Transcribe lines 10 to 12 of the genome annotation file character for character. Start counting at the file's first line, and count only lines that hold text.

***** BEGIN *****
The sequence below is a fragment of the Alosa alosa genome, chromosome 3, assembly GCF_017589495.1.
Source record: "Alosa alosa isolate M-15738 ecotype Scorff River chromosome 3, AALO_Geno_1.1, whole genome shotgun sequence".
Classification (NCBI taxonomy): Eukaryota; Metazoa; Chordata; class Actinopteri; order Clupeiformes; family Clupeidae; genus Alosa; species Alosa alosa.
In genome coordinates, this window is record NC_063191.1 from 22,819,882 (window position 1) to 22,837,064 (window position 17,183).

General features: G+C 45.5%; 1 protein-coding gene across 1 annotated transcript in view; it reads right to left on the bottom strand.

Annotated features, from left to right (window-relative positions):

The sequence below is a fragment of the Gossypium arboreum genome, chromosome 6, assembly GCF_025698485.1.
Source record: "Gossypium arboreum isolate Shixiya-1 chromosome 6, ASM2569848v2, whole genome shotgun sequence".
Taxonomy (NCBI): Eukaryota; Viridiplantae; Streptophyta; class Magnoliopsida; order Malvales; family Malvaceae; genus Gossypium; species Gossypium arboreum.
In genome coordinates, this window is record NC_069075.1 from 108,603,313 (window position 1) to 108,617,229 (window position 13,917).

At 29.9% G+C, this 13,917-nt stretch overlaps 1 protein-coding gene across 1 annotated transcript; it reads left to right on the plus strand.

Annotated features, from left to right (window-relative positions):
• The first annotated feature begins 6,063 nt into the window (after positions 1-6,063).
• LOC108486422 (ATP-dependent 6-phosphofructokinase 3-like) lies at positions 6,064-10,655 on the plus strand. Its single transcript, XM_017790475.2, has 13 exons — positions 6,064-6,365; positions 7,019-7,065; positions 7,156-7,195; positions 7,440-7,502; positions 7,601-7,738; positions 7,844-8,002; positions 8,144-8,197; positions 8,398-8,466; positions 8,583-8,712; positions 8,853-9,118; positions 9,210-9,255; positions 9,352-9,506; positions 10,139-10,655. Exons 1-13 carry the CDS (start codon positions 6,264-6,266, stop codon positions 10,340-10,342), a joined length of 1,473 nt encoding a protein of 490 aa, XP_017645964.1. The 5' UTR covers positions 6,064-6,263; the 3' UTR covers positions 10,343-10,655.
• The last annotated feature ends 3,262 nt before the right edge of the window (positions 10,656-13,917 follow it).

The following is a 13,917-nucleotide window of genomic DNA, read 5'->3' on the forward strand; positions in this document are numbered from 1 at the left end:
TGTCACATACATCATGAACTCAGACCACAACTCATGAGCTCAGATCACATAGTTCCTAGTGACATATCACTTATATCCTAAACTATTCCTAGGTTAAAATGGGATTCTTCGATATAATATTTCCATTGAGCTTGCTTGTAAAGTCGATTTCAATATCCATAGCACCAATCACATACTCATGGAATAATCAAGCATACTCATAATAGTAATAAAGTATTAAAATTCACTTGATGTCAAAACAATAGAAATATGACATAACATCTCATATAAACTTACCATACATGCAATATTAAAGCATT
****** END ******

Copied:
In genome coordinates, this window is record NC_069075.1 from 108,603,313 (window position 1) to 108,617,229 (window position 13,917).

At 29.9% G+C, this 13,917-nt stretch overlaps 1 protein-coding gene across 1 annotated transcript; it reads left to right on the plus strand.

Annotated features, from left to right (window-relative positions):